Yes. At first, I could not find a positive ending to Michal's story. The Bible ends its expose on her life with the phrase: "Michal, daughter of Saul, had no children to the day of her death." This comment followed on the heels of her caustic words to David, and so the whole thing seemed rather tragic and I did not want to write a tragedy. Yet, her story would not leave me, and as I studied and wrote, I came to ask how might this have all fit together and why did she act as she did? What made her despise David in her heart? Motivation is a key question in any genre, but since the what (the facts) doesn't change - the how and why become all the more important for the characters in biblical fiction. The more I examined motives, the more sympathy I felt for Michal. I began to see a possible end to her story that offered hope and redemption. So I wrote the story with that hope.
From your story, it sounded like Saul had issues with depression or was bi-polar due to his constant mood swings. The Biblical explanation is usually demon possessed. What do you think was the reason for his downfall?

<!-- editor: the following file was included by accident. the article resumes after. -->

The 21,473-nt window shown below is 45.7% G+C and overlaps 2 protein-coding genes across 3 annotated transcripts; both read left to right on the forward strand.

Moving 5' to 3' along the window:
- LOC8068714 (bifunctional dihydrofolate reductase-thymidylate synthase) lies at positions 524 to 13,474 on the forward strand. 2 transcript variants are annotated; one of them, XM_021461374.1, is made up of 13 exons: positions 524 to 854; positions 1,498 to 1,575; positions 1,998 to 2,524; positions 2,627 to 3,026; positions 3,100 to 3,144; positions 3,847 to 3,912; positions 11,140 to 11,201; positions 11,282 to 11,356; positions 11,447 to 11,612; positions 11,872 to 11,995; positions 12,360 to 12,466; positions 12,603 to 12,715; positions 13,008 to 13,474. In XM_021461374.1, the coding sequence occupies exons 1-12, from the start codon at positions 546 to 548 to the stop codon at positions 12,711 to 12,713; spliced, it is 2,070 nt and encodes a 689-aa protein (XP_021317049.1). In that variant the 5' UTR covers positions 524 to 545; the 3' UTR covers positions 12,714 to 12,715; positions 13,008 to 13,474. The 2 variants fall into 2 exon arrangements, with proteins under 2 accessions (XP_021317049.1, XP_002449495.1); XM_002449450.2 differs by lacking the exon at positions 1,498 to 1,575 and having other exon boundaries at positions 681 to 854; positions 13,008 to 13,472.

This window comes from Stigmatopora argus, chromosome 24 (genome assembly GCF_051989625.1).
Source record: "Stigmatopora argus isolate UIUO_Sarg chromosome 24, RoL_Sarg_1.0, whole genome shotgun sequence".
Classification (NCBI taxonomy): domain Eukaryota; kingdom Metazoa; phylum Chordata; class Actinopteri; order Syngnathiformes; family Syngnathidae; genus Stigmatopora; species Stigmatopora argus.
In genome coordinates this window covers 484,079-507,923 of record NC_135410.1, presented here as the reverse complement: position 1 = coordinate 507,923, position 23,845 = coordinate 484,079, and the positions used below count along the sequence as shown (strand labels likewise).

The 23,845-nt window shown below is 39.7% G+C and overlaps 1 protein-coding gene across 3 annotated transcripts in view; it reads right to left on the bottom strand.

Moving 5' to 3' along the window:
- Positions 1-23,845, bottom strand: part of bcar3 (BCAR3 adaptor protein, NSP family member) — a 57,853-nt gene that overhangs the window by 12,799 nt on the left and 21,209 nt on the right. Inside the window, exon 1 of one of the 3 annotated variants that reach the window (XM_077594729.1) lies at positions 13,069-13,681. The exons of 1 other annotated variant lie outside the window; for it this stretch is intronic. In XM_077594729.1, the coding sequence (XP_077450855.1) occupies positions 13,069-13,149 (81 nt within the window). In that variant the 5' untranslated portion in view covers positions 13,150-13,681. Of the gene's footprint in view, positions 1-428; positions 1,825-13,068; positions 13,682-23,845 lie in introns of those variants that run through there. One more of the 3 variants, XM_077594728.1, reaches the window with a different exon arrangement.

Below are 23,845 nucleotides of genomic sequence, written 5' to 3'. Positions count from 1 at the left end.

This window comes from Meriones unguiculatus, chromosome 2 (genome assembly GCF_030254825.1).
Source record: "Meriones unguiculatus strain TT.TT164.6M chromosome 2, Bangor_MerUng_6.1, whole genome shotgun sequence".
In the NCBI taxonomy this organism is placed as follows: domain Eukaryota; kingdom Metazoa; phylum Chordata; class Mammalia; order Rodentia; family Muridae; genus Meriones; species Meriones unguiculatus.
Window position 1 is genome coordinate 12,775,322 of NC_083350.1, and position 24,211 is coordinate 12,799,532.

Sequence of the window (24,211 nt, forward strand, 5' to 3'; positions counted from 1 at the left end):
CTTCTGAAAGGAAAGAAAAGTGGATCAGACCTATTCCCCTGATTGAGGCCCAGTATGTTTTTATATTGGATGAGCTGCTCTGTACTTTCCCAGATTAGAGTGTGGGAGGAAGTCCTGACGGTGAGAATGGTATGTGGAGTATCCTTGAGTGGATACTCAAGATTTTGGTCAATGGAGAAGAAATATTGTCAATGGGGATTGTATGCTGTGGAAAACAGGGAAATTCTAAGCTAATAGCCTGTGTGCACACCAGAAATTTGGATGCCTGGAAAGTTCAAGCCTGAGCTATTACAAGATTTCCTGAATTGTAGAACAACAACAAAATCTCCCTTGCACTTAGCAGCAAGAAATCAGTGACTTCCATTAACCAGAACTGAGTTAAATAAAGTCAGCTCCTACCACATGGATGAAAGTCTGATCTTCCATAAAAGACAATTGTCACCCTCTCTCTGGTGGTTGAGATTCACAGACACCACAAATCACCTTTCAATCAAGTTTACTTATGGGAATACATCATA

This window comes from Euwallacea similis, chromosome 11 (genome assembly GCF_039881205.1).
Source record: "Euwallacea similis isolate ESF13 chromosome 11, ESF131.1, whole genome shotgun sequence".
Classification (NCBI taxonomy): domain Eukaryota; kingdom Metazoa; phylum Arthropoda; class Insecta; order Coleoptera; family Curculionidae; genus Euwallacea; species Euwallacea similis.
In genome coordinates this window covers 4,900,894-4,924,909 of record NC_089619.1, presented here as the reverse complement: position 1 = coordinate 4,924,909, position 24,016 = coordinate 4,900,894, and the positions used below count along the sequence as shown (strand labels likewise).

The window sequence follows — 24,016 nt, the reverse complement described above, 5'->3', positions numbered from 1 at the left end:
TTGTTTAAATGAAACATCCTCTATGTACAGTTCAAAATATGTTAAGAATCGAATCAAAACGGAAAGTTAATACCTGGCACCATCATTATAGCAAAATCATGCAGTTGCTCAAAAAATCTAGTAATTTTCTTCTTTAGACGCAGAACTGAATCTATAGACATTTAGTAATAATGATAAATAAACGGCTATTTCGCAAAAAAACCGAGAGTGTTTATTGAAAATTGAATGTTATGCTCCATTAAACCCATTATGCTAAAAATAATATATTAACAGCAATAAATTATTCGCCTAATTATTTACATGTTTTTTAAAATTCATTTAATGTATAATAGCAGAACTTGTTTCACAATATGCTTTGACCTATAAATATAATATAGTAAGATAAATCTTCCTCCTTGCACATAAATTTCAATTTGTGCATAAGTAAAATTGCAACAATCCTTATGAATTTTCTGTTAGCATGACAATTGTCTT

His unwillingness to repent of his sin. Saul blatantly disobeyed God's command to kill the Amalekites and God tore the kingdom from him because of it and gave it to David. But God was merciful to Saul and offered him numerous years to repent. I believe the demons that came to torment Saul were actually sent as an extension of God's mercy. Who among us doesn't seek relief when we are in torment? And yet how often do we turn to the Lord and ask Him to search our hearts, as David did, to see if there is any wicked way within us? Affliction can be used of God to bring us to see things His way. In Saul's case, God used demons to torment Saul in order to show Saul his need of a Savior, to call him to repent of his pride and rebellion, but Saul never did. The final act of rebellion came when he sought a medium to call up Samuel from the dead. Chronicles tells us that Saul died because of that act - God' call to repentance ended with Saul's death. Saul's pride and rebellion led to his affliction. (The Bible verse says that the Spirit of the Lord had departed from Saul and an evil spirit from the Lord was sent to torment him. I tried to show (through his mood swings) what that torment might have looked like.)
One of my favorite/disgusted scenes in the book was the bloody foreskins. I think it's the most memorable scene in the book! How was it to write that?